Oltre Giuba (Italian Jubaland)
Map Issue of 1926
One of seven values in the set of "map
stamps" issued on April 21, 1926.
Oltre Giuba (Jubaland) was a strip of land 50 to 100 miles wide, west of the Juba River. The first stamps used in the area were those of British East Africa after the opening of Kismayu Post Office around 1896. The territory was ceded to Italy by Great Britain in 1924 to satisfy the terms of the Treaty of London (1915) which specified that if Italy allied itself with Britain and France, it would be compensated if, as a consequence of the war against Germany, British and French interests in Africa were extended. The first stamps issued by the new administration, Italian definitives overprinted "OLTRE GIUBA," were issued on July 29, 1925. On July 1, 1926 the territory was absorbed by Italian Somaliland and it ceased to use its own stamps. A total of 35 regular postage stamps, 6 semi-postals, 2 special delivery stamps and 10 postage due stamps were issued. In 1936 the territory was integrated into Italian East Africa.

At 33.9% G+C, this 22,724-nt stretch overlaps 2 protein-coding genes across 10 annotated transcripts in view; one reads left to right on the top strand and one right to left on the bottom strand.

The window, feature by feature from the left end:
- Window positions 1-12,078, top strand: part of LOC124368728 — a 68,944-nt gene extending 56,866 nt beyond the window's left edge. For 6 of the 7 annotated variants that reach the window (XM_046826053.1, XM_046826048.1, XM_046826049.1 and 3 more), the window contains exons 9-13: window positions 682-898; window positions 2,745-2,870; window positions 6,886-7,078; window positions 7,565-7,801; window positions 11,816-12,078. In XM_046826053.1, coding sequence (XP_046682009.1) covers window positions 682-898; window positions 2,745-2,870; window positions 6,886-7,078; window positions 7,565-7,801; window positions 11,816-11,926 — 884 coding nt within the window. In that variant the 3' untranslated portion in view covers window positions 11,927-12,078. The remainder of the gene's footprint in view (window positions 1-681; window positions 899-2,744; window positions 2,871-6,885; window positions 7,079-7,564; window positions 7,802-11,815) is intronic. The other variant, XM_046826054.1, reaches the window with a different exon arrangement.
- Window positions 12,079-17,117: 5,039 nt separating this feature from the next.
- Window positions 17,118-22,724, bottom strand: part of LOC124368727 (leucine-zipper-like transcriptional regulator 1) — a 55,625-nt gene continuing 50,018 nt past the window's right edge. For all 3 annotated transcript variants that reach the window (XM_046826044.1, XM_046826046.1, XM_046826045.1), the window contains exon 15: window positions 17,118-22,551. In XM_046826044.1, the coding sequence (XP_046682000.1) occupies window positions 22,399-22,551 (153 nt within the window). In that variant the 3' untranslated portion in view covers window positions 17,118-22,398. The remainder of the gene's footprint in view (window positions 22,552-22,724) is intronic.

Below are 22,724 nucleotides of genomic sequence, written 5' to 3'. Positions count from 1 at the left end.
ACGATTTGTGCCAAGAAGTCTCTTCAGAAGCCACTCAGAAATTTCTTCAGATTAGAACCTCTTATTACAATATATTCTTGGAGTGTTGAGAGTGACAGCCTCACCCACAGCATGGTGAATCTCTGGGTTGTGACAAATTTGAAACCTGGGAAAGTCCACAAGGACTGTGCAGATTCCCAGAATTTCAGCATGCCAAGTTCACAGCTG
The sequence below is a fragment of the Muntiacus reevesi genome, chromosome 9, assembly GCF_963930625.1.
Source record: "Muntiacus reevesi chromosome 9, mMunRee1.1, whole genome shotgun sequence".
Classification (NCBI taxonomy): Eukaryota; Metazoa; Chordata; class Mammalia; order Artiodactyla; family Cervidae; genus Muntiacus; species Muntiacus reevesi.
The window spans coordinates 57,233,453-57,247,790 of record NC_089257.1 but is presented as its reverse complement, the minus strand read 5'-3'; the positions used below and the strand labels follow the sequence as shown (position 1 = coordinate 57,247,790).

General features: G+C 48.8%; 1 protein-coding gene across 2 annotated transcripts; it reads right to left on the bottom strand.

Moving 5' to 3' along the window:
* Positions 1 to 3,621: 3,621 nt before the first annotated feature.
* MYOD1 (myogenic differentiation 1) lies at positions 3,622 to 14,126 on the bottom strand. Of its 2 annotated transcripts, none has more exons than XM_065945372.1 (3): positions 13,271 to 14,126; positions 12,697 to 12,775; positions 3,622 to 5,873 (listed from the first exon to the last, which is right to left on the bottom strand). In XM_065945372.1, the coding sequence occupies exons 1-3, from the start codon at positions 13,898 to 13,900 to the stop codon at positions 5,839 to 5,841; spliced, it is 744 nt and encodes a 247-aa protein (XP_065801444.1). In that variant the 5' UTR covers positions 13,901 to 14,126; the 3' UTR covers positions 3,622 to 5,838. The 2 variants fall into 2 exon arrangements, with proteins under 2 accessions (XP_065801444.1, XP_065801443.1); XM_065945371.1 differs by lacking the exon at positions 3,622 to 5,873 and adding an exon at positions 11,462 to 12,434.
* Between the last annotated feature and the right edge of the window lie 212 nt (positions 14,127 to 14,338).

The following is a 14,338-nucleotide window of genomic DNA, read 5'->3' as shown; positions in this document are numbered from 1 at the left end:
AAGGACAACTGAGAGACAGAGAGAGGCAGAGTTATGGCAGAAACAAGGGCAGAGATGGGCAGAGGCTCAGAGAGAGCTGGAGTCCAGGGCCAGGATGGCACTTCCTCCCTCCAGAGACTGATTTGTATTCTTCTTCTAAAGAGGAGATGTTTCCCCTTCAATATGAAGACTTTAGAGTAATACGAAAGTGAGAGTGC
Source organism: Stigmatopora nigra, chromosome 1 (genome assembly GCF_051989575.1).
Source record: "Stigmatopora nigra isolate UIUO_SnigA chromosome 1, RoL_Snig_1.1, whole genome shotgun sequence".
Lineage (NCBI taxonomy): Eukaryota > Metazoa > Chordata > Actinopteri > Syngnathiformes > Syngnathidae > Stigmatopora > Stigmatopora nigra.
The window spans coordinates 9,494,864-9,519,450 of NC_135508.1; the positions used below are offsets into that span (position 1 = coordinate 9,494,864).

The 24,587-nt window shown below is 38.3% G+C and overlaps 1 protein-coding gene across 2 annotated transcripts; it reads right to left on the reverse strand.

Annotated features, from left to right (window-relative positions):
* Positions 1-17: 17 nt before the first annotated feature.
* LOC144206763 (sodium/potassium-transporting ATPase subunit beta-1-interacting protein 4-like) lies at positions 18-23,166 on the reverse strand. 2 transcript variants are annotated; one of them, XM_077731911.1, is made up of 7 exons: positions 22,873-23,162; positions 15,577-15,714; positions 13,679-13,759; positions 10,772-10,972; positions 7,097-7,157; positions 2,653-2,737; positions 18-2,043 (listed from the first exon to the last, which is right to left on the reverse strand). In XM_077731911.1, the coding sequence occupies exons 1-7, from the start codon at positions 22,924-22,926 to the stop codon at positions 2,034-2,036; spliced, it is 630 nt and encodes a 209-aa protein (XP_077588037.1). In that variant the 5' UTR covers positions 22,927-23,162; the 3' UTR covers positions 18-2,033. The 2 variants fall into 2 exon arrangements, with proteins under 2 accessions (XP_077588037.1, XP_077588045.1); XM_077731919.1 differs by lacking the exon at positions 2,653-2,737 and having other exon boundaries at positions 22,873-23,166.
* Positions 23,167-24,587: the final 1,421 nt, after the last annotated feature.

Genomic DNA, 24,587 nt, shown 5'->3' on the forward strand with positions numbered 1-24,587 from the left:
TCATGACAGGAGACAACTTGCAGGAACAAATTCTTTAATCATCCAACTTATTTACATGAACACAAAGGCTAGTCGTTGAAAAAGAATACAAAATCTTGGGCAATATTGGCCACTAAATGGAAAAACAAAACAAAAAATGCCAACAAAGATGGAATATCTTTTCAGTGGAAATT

Examples from Oltre Giuba's first definitive
issue and its only semi-postal issue.
The Italian Colonial Institute semi-postal issue of 1926 features an allegory for "Peace" substituting a spade for a sword.
"Foreign News: Jubaland." Time Magazine. 2 Jun. 1924. Time, Inc. Web. 5 Feb.
"Oltre Giuba." Standard Postage Stamp Catalogue. 2005.
Rossiter, Stuart and John Flower. The Stamp Atlas. London: Macdonald, 1986.
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